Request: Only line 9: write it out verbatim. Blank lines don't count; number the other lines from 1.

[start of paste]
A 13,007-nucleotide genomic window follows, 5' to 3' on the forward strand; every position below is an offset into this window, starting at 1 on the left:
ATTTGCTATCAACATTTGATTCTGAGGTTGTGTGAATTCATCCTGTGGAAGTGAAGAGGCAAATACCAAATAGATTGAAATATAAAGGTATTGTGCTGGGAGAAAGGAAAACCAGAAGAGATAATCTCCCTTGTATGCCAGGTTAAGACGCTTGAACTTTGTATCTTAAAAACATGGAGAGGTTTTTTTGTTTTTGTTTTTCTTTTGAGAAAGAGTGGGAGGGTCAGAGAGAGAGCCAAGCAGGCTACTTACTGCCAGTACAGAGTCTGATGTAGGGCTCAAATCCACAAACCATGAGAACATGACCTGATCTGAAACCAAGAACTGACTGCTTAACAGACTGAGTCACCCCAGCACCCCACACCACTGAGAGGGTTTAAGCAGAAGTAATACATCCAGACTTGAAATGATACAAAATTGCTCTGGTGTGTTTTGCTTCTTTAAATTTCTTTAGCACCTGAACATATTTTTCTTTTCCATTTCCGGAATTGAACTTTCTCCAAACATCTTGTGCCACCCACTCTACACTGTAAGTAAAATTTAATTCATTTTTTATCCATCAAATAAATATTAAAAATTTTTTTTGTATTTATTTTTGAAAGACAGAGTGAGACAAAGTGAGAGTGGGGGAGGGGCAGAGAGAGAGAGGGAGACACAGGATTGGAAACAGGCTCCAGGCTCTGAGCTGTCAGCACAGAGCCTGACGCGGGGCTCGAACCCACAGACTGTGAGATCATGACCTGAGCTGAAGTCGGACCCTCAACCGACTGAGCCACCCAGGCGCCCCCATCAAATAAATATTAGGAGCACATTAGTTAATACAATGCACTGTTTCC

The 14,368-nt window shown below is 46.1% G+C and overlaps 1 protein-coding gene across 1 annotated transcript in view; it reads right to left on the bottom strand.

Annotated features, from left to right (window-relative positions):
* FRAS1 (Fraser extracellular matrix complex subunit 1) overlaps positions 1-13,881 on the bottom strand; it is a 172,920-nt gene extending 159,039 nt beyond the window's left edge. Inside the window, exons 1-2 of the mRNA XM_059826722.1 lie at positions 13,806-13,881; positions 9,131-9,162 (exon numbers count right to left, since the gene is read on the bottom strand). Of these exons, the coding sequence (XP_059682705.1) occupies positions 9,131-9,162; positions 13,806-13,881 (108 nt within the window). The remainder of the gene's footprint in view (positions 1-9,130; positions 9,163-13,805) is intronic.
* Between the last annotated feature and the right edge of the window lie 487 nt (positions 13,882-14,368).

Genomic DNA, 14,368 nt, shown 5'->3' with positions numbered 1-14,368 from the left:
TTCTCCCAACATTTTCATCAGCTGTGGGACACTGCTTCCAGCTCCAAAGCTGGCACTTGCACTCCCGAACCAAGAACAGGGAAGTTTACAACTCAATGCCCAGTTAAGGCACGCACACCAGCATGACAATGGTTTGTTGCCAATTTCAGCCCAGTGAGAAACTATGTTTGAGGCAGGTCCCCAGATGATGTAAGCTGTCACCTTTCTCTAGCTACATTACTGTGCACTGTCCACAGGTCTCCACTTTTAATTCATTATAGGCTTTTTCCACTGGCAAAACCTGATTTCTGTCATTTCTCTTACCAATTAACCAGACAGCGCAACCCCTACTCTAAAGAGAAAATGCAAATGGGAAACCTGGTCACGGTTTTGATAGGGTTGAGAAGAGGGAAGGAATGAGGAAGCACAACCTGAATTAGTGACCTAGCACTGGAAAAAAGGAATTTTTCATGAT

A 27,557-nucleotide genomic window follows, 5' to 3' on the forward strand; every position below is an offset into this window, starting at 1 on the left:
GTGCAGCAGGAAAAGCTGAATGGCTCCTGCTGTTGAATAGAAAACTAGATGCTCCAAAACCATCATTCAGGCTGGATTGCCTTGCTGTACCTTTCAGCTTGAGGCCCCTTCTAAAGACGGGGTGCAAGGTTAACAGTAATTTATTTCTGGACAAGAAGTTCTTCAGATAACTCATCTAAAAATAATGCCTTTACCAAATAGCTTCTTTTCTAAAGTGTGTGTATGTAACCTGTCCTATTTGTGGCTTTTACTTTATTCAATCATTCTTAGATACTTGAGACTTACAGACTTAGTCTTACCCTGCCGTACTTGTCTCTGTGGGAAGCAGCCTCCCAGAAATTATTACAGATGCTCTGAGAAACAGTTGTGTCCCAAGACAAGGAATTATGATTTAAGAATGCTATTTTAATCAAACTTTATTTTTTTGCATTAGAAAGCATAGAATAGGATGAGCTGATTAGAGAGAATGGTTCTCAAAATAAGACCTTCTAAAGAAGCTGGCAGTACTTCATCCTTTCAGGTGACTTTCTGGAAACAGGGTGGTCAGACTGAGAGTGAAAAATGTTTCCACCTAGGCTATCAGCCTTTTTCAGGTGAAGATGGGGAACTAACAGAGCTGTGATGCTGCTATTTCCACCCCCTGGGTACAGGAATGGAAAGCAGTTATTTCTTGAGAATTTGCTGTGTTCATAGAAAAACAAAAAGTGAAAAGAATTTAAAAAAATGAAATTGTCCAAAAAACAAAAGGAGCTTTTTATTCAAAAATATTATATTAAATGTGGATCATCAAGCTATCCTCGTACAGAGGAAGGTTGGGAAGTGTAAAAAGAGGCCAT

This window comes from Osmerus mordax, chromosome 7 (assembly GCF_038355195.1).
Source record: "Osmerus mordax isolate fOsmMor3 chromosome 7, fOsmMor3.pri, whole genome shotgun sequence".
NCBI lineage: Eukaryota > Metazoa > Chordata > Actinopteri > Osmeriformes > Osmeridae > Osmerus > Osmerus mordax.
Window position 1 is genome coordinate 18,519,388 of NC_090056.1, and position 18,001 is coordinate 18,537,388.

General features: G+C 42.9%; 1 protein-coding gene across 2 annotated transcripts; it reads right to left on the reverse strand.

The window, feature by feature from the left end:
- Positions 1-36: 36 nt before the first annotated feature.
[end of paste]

A 27,557-nucleotide genomic window follows, 5' to 3' on the forward strand; every position below is an offset into this window, starting at 1 on the left: